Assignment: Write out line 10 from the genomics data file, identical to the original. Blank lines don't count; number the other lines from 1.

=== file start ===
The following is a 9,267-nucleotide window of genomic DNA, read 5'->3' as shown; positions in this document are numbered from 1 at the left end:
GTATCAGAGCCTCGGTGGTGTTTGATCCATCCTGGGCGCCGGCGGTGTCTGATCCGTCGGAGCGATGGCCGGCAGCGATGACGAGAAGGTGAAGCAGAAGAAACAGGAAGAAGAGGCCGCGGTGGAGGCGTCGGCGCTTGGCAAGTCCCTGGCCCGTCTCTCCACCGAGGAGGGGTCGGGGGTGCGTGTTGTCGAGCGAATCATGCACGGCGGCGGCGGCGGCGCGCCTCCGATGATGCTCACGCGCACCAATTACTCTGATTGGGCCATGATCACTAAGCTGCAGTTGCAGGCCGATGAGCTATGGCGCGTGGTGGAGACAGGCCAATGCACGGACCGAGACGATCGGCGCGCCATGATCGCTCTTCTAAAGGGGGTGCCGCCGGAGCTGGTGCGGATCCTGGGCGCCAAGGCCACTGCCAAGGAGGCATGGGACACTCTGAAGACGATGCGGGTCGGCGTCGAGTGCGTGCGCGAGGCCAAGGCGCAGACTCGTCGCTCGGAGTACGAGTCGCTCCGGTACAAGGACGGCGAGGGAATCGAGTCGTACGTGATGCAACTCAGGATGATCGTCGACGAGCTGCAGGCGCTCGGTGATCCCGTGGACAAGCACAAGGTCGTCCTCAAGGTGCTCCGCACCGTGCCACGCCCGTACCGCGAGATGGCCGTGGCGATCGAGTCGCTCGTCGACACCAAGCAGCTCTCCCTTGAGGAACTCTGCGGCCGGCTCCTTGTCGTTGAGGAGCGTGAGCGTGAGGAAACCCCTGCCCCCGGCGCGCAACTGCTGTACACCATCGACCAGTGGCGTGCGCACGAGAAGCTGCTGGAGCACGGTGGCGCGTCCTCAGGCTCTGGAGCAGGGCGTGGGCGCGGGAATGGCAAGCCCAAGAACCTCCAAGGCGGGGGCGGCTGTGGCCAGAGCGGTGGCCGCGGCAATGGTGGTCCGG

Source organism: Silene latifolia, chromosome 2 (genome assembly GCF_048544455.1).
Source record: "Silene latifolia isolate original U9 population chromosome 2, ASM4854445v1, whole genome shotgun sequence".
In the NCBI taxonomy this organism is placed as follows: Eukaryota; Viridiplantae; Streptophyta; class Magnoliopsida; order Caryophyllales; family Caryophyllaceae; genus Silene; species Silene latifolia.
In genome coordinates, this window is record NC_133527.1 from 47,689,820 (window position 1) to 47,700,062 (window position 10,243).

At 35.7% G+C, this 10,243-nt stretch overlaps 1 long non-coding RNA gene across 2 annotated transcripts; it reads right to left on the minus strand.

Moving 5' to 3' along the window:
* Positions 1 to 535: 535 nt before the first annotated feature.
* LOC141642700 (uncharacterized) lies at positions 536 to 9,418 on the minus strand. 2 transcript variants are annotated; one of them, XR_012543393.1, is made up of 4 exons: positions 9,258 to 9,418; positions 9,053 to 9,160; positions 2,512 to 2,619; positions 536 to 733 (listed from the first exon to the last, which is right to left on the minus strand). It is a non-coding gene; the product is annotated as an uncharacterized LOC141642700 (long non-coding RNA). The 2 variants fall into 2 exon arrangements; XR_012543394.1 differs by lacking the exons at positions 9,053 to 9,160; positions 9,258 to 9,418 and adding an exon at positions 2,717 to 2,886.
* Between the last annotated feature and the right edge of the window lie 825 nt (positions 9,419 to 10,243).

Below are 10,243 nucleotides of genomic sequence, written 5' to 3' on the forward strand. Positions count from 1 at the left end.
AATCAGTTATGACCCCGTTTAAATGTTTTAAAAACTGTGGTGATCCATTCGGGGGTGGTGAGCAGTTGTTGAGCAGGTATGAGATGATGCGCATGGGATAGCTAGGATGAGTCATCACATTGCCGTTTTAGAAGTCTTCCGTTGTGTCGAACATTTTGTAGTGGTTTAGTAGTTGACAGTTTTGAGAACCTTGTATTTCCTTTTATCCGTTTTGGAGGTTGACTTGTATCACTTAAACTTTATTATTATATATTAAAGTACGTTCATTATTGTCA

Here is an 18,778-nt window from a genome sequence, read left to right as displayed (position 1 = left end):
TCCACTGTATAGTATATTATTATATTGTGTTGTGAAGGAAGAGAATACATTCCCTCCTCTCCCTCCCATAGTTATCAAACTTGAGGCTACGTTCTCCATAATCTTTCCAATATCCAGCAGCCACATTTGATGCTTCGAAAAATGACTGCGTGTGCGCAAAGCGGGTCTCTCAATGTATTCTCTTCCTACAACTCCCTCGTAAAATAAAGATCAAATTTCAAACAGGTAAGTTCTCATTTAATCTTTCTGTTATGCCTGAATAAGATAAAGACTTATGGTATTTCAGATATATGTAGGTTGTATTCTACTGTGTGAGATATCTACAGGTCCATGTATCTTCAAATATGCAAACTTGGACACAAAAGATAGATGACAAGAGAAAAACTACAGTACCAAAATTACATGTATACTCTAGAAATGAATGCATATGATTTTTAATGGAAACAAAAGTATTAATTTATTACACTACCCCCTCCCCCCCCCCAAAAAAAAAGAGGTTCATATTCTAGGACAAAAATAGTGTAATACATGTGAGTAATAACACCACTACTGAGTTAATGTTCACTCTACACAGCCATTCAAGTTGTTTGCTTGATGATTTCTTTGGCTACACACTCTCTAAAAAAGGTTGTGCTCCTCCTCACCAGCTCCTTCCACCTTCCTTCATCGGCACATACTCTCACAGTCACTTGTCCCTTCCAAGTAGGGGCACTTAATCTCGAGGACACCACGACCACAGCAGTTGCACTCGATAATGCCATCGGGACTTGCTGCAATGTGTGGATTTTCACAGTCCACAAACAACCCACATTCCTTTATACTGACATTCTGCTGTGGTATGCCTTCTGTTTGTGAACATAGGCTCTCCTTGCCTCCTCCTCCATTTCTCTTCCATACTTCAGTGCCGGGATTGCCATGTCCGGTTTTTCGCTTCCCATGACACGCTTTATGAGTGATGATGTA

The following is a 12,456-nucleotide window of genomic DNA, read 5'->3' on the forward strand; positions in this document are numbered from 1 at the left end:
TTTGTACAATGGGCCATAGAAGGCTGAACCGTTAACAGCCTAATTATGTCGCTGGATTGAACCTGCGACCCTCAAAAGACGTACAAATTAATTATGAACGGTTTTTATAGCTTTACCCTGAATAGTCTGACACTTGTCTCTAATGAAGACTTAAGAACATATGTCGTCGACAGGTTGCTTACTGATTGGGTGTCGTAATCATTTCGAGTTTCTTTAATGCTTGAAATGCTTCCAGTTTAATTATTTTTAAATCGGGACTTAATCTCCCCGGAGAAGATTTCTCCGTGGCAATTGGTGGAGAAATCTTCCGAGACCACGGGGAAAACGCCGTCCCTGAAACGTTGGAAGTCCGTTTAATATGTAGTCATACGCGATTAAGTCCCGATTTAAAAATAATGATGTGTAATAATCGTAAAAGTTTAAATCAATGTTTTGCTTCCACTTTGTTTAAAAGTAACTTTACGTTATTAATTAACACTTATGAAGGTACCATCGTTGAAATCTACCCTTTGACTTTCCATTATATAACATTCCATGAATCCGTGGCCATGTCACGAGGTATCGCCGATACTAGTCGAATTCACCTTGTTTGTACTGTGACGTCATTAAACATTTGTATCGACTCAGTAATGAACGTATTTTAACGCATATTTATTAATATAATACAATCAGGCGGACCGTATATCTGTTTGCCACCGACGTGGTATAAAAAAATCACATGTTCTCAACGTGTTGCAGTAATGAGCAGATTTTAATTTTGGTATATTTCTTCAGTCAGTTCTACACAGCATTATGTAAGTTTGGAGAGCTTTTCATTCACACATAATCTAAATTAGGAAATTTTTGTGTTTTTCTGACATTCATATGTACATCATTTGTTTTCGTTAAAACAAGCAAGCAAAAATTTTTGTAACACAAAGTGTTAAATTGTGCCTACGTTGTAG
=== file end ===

* LOC141642700 (uncharacterized) lies at positions 536 to 9,418 on the minus strand. 2 transcript variants are annotated; one of them, XR_012543393.1, is made up of 4 exons: positions 9,258 to 9,418; positions 9,053 to 9,160; positions 2,512 to 2,619; positions 536 to 733 (listed from the first exon to the last, which is right to left on the minus strand). It is a non-coding gene; the product is annotated as an uncharacterized LOC141642700 (long non-coding RNA). The 2 variants fall into 2 exon arrangements; XR_012543394.1 differs by lacking the exons at positions 9,053 to 9,160; positions 9,258 to 9,418 and adding an exon at positions 2,717 to 2,886.